Hysteria Alert! We’re heading into another international sporting event, so the predictable, hysterical, and utterly fantastical stories about international sex trafficking are on the rise. We heard this claptrap about “sex tourism” two years ago when Brazil hosted the World Cup, when some NGOs claimed “40,000” women and girls would be involved. Time Magazine’s numbers were moderate compared to the exaggerations made by others. They claimed 250,000 children would be working the streets during the tournament—or one in every sixty-eight adolescent girls in the country.
Sex work is not illegal in Brazil, but citing the possibility of “child sex trafficking” before the Cup, police raided legal brothels, shutting them down and putting hundreds of adult women out of safe places to work while also undermining their own children’s economic well-being. Yet by the time Germany won in July 2014, there had been “no reports of sexual exploitation during World Cup that had to do with World Cup” according to the Conselho Titutlar for the city’s South Zone, “the organization that basically deals with all the accusations of sexual abuse and sexual exploitation of children.” Nor did the state Prosecutors Office pursue any cases of child sexual exploitation.
Brazil’s current economic and political crises have severely disrupted the lives of millions of workers, and brief weeks of the Olympics will not provide respite. Last week, I spoke with Thaddeus Blanchette, an anthropologist at the Universidade Federal do Rio de Janeiro/Macaé whose team has spent thousands of hours interviewing people in Rio’s sex trades since 2004. This year, there’s been “a perfect storm in sex work.” During the boom in Rio, women left the brothels to work in other industries, but since the 2008 crisis, they have returned to sex work. Everyone is complaining about the money. Blanchette interviewed a “high school teacher who just got laid off because of the economic crisis and another white secretary with half her university degree completed.” Both women were making three to four times as much as they had in previous their straight jobs, but that’s only “half of what they made before.” There are twice as many sex workers, and perhaps half as many clients. “Profitability is the lowest I’ve ever seen,” said Blanchette.
Rio’s downtown development in preparation for the Olympics has greatly shifted the population, so that the businessmen who used to patronize the upper-end clubs don’t stay after work. Instead, the “fast fadas”—a Brazilian word play on “fast food”—are doing better, largely because of the construction crews that have been working almost all day and all night. It’s also led to the displacement of sex workers—the real source of sex worker migration and those “roving” bands—who have moved into the Copacabana beach area, the heart of the tourist district. That’s where Centaurus (of Justin Bieber fame) is located. Yet since 2009, the city has tried to shut down the sex clubs and brothels with little success.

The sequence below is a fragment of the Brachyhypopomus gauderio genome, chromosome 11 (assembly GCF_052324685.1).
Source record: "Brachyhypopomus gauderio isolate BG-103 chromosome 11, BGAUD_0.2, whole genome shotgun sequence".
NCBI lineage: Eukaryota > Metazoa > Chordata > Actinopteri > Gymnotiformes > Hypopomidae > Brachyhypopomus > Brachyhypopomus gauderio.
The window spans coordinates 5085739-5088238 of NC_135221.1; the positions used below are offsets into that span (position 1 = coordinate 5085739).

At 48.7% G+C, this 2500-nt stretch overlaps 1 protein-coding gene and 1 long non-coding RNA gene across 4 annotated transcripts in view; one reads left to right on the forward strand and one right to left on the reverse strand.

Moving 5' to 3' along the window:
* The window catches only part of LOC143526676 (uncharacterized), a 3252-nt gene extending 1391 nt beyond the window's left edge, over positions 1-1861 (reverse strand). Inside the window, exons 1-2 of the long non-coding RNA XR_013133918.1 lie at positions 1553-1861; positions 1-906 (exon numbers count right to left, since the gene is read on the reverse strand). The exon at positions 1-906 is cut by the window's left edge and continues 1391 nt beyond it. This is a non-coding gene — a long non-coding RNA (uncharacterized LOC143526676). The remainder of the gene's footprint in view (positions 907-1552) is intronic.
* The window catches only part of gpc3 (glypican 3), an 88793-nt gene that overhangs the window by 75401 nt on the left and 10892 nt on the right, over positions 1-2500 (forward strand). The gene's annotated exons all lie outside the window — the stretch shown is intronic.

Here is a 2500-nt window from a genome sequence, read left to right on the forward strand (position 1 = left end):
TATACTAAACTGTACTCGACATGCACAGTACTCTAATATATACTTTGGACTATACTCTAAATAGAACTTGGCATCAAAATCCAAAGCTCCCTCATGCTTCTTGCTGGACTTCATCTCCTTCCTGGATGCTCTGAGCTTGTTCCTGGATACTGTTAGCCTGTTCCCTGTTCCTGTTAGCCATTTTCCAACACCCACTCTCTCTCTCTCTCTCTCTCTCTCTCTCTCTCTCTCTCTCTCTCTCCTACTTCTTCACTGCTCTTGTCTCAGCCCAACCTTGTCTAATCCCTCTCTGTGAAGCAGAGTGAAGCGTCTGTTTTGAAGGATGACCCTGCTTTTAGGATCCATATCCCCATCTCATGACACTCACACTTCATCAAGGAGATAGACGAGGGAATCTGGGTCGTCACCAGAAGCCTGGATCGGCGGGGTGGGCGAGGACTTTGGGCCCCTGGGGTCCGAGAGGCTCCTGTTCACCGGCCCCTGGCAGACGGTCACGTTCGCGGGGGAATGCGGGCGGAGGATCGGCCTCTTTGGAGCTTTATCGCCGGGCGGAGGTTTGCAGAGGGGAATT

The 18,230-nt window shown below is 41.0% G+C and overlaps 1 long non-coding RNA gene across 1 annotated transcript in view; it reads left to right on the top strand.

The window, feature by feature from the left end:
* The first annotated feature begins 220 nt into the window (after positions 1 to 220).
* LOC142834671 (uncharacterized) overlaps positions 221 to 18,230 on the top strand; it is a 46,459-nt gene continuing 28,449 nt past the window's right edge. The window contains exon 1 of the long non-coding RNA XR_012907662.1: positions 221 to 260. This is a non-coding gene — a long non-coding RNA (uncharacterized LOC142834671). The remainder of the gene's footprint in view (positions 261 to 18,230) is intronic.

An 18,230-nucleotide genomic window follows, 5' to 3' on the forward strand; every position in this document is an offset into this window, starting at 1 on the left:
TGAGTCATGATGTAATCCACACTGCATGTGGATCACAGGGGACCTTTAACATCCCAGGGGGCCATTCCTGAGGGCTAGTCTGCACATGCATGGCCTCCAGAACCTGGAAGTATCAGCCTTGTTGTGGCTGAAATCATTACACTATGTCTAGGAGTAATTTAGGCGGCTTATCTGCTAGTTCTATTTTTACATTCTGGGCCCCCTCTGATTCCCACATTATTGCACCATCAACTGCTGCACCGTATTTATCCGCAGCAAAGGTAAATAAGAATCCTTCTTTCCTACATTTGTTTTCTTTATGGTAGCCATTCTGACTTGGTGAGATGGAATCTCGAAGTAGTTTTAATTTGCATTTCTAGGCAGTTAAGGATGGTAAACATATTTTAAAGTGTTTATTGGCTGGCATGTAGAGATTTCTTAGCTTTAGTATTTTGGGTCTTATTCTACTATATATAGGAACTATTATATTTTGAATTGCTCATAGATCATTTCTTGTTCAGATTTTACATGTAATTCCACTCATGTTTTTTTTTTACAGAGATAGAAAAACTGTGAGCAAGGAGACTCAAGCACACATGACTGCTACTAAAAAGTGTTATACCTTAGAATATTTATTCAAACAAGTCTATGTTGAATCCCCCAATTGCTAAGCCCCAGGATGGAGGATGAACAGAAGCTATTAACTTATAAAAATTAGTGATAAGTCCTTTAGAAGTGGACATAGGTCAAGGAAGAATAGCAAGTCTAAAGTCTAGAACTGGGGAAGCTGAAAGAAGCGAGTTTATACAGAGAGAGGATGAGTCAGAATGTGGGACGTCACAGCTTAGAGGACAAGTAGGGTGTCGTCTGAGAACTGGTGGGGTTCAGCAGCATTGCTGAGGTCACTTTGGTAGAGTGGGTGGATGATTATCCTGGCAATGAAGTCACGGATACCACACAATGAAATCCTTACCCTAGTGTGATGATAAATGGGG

Still, the myths about roving bands of gypsy whores and trafficked girls during sporting events continue making the rounds, despite the best efforts of Brazilian activists and journalists elsewhere to challenge these fallacies. Catholic charities are telling tourists to report incidents of child sexual exploitation. (But please, folks, report only what you see in Rio, not in your own parish.) A sensationalist story in Rio de Janeiro’s O Globo newspaper about the police rescue/arrest of “child” prostitutes from a beach area in July was rewritten by Fox News and other rags to warn U.S. tourists. But the real story, as Dr. Blanchette explained, was more about impressing the media than child prostitution. Police arrested eight people, all of them black. Five were adult women and three were teenagers between the ages of fifteen and sixteen. No pimps or clients were arrested; in fact, there was no evidence that any of the minors was doing anything more than hanging out on a street corner in the evening with women a few years older than them in a faraway working class neighborhood where “gringo” tourists are highly unlikely. It’s also worth noting that the police official who spoke about the arrests, Cristiana Bento, is Rio’s own “S.U.V.” sex crimes investigator. Notably, Bento was already under fire after taking over a poorly handled police investigation of the brutal gang rape of a sixteen-year-old girl in May that roiled Brazil’s social media networks.
The Time Magazine and O Globo reports were cover-ups that distracted the public from the arrests in June this year of elite businessmen, politicians, and police officials who knowingly recruited and sexually exploited girls as young as twelve and thirteen years old for a high class “gentleman’s club” operated by the military police. The convictions of politically-connected men were extraordinary, but the media didn’t report it. Tracking both of these stories globally, Dr. Blanchette said, “The one bona fide case of child sex trafficking no one is talking about, but this case of young black women in a far, far suburb, becomes the story.”
In fact, as scholar Sonja Dolinsek writes, children in Rio faced greater risk of exploitation from the overlooked side effects of this hysteria. An “essential aspect…is the forced displacement of people and families from their homes in the context of the so-called ‘pacification’ of the favelas or slums. ‘Pacification’ is a police strategy carried out by military-style…to reduce crime, improve the public image of Rio de Janeiro and to secure the areas close to event sites.”
In sum, during the Cup as well as the Olympics, hysteria about sex trafficking was used to support aggressive, paramilitary policing of poor people of color, facilitating land grabs by developers who profited from forcing families out of their homes and sex workers out of their legal places of work. Where’s the outrage?